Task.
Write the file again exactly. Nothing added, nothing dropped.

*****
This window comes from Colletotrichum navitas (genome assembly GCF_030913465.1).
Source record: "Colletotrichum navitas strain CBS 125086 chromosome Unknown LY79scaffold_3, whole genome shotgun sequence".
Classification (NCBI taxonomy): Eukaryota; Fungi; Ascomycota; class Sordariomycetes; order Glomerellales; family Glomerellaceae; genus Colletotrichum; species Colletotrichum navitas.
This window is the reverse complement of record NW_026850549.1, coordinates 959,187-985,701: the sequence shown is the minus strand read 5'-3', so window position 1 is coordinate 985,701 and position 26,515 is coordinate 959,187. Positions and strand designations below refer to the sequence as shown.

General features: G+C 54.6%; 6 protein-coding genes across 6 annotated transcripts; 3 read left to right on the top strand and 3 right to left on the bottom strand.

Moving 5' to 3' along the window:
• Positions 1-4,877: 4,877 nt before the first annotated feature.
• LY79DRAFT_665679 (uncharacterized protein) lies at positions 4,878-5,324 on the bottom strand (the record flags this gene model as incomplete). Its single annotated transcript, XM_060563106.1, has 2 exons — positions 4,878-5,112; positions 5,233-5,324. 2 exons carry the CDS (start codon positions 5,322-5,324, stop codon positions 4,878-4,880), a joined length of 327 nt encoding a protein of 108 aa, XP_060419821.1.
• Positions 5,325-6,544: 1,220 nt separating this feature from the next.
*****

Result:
This window comes from Colletotrichum navitas (genome assembly GCF_030913465.1).
Source record: "Colletotrichum navitas strain CBS 125086 chromosome Unknown LY79scaffold_3, whole genome shotgun sequence".
Classification (NCBI taxonomy): Eukaryota; Fungi; Ascomycota; class Sordariomycetes; order Glomerellales; family Glomerellaceae; genus Colletotrichum; species Colletotrichum navitas.
This window is the reverse complement of record NW_026850549.1, coordinates 959,187-985,701: the sequence shown is the minus strand read 5'-3', so window position 1 is coordinate 985,701 and position 26,515 is coordinate 959,187. Positions and strand designations below refer to the sequence as shown.

General features: G+C 54.6%; 6 protein-coding genes across 6 annotated transcripts; 3 read left to right on the top strand and 3 right to left on the bottom strand.

Moving 5' to 3' along the window:
• Positions 1-4,877: 4,877 nt before the first annotated feature.
• LY79DRAFT_665679 (uncharacterized protein) lies at positions 4,878-5,324 on the bottom strand (the record flags this gene model as incomplete). Its single annotated transcript, XM_060563106.1, has 2 exons — positions 4,878-5,112; positions 5,233-5,324. 2 exons carry the CDS (start codon positions 5,322-5,324, stop codon positions 4,878-4,880), a joined length of 327 nt encoding a protein of 108 aa, XP_060419821.1.
• Positions 5,325-6,544: 1,220 nt separating this feature from the next.